CPLR 5513(a)

W. Rogowski Farm, LLC v County of Orange, 2019 NY Slip Op 01815 [2d Dept. 2019]

[W]e hold that service of the order or judgment with written notice of entry by any party upon the other parties to the action operates to commence the 30-day time to appeal with respect to not only the serving party, but all the parties in the action.


[T]he language of CPLR 5513(a) as to who serves notice of entry is not limited to the “prevailing party,” or to “the appealing party,” or to “the party seeking to limit an adversary’s appellate time.” Rather, “a” party, which is unrestricted, necessarily refers to “any” party to an action. As a result, the service of an order or judgment with written notice of entry commences the 30-day time to appeal as to not only the party performing the service, but as to all other parties as well.


The plaintiffs argue that the County’s motion to dismiss the complaint insofar as asserted against it is untimely, as the motion was not filed until after the parties’ briefs had been fully submitted, and that the issue is otherwise waived.
The County’s motion to dismiss is nevertheless entertained and granted on its merits. As previously noted, the time period for filing a notice of appeal is jurisdictional in nature and non-waivable.

Cannot establish prima facie case in reply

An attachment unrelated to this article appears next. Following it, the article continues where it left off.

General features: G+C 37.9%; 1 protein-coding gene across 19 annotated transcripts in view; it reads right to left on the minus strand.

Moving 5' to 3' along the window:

GMP Fur Trade Fin., LLC v Brenner, 2019 NY Slip Op 00858 [2d Dept. 2019]

Additionally, the plaintiff could not sustain its prima facie burden by relying on unauthenticated bank records submitted through an attorney affirmation for the first time with its reply papers (see Poole v MCPJF, Inc., 127 AD3d 949, 949-950; DiLapi v Saw Mill Riv., LLC, 122 AD3d 896, 900; Daguerre, S.A.R.L. v Rabizadeh, 112 AD3d 876, 879; Damas v Valdes, 84 AD3d 87, 96).

3216 and mailing / personal knowledge

Bank of Am. v Guillaume, 2019 NY Slip Op 00845 [2d Dept. 2019]

“CPLR 3216 is the general statutory authority for neglect-to-prosecute dismissals” (Baczkowski v Collins Constr. Co., 89 NY2d 499, 502). Pursuant to CPLR 3216, a court may dismiss an action for want of prosecution only after the court or the defendant has served the plaintiff with a written demand requiring the plaintiff “to resume prosecution of the action and to serve and file a note of issue within [90] days after receipt of [the] demand,” and also stating that the failure to comply with the demand will serve as a basis for a motion to dismiss the action.

Notably, the time within which the plaintiff must act runs from the receipt, and not the service of the demand (see Vasquez v City of New York, 5 AD3d 672Kun Tiam Seow v Yu Dan Li, 1 AD3d 570, 571; 176-60 Union Turnpike v Klinger, 284 AD2d 380). Once the 90-day demand is received, “the plaintiff [is] required to comply with it by filing a note of issue or move before the default date to vacate the demand or extend the 90-day period” (Kushmakova v Meadow Park Rehabilitation & Health Care Ctr., LLC, 56 AD3d 434, 436; see CPLR 3216[c],[e]).

“Generally, proof that an item was properly mailed gives rise to a rebuttable [*2]presumption that the item was received by the addressee'” (New York & Presbyt. Hosp. v Allstate Ins. Co., 29 AD3d 547, 547, quoting Matter of Rodriguez v Wing, 251 AD2d 335, 336). “The presumption may be created by either proof of actual mailing or proof of a standard office practice or procedure designed to ensure that items are properly addressed and mailed” (Residential Holding Corp. v Scottsdale Ins. Co., 286 AD2d 679, 680).